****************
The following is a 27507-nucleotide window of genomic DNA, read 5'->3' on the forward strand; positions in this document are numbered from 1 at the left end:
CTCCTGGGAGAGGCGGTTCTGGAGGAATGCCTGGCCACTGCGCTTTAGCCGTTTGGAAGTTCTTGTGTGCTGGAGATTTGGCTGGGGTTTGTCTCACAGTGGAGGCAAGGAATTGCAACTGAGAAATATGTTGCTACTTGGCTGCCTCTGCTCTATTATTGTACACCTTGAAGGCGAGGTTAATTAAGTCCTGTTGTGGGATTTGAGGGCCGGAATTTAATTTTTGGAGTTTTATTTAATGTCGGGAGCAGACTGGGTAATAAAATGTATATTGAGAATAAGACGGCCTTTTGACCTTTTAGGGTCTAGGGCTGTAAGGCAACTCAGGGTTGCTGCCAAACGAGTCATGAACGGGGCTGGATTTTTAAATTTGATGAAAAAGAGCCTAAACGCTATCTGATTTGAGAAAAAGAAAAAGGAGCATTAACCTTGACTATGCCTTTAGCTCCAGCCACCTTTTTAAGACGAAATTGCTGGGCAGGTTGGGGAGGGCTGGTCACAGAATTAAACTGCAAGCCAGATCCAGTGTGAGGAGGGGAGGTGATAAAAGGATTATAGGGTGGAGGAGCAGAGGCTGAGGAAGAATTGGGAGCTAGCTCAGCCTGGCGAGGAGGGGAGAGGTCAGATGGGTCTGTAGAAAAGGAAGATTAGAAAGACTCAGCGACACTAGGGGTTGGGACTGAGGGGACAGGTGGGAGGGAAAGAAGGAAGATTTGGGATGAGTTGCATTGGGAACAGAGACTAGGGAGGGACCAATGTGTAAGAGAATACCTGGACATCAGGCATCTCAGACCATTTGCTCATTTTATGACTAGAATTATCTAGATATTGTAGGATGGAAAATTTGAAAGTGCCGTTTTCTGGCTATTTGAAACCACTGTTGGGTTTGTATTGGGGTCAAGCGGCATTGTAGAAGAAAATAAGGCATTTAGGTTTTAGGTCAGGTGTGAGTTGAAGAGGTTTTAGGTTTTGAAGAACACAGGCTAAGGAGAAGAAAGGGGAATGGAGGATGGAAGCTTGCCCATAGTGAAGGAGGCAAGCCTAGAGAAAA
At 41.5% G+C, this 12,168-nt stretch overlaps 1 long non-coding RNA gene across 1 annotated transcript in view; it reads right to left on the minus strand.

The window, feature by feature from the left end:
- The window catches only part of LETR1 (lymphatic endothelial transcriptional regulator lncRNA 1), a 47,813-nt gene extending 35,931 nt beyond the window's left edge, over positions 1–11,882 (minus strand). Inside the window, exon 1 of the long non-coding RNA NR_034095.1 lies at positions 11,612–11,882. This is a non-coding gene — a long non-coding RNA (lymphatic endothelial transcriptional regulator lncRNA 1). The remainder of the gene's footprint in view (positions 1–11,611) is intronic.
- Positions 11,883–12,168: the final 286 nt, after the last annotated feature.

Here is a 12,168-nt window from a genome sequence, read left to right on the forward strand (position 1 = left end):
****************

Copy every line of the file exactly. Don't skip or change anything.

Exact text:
The following is a 27507-nucleotide window of genomic DNA, read 5'->3' on the forward strand; positions in this document are numbered from 1 at the left end:
CTCCTGGGAGAGGCGGTTCTGGAGGAATGCCTGGCCACTGCGCTTTAGCCGTTTGGAAGTTCTTGTGTGCTGGAGATTTGGCTGGGGTTTGTCTCACAGTGGAGGCAAGGAATTGCAACTGAGAAATATGTTGCTACTTGGCTGCCTCTGCTCTATTATTGTACACCTTGAAGGCGAGGTTAATTAAGTCCTGTTGTGGGATTTGAGGGCCGGAATTTAATTTTTGGAGTTTTATTTAATGTCGGGAGCAGACTGGGTAATAAAATGTATATTGAGAATAAGACGGCCTTTTGACCTTTTAGGGTCTAGGGCTGTAAGGCAACTCAGGGTTGCTGCCAAACGAGTCATGAACGGGGCTGGATTTTTAAATTTGATGAAAAAGAGCCTAAACGCTATCTGATTTGAGAAAAAGAAAAAGGAGCATTAACCTTGACTATGCCTTTAGCTCCAGCCACCTTTTTAAGACGAAATTGCTGGGCAGGTTGGGGAGGGCTGGTCACAGAATTAAACTGCAAGCCAGATCCAGTGTGAGGAGGGGAGGTGATAAAAGGATTATAGGGTGGAGGAGCAGAGGCTGAGGAAGAATTGGGAGCTAGCTCAGCCTGGCGAGGAGGGGAGAGGTCAGATGGGTCTGTAGAAAAGGAAGATTAGAAAGACTCAGCGACACTAGGGGTTGGGACTGAGGGGACAGGTGGGAGGGAAAGAAGGAAGATTTGGGATGAGTTGCATTGGGAACAGAGACTAGGGAGGGACCAATGTGTAAGAGAATACCTGGACATCAGGCATCTCAGACCATTTGCTCATTTTATGACTAGAATTATCTAGATATTGTAGGATGGAAAATTTGAAAGTGCCGTTTTCTGGCTATTTGAAACCACTGTTGGGTTTGTATTGGGGTCAAGCGGCATTGTAGAAGAAAATAAGGCATTTAGGTTTTAGGTCAGGTGTGAGTTGAAGAGGTTTTAGGTTTTGAAGAACACAGGCTAAGGAGAAGAAAGGGGAATGGAGGATGGAAGCTTGCCCATAGTGAAGGAGGCAAGCCTAGAGAAAA
At 41.5% G+C, this 12,168-nt stretch overlaps 1 long non-coding RNA gene across 1 annotated transcript in view; it reads right to left on the minus strand.

The window, feature by feature from the left end:
- The window catches only part of LETR1 (lymphatic endothelial transcriptional regulator lncRNA 1), a 47,813-nt gene extending 35,931 nt beyond the window's left edge, over positions 1–11,882 (minus strand). Inside the window, exon 1 of the long non-coding RNA NR_034095.1 lies at positions 11,612–11,882. This is a non-coding gene — a long non-coding RNA (lymphatic endothelial transcriptional regulator lncRNA 1). The remainder of the gene's footprint in view (positions 1–11,611) is intronic.
- Positions 11,883–12,168: the final 286 nt, after the last annotated feature.

Here is a 12,168-nt window from a genome sequence, read left to right on the forward strand (position 1 = left end):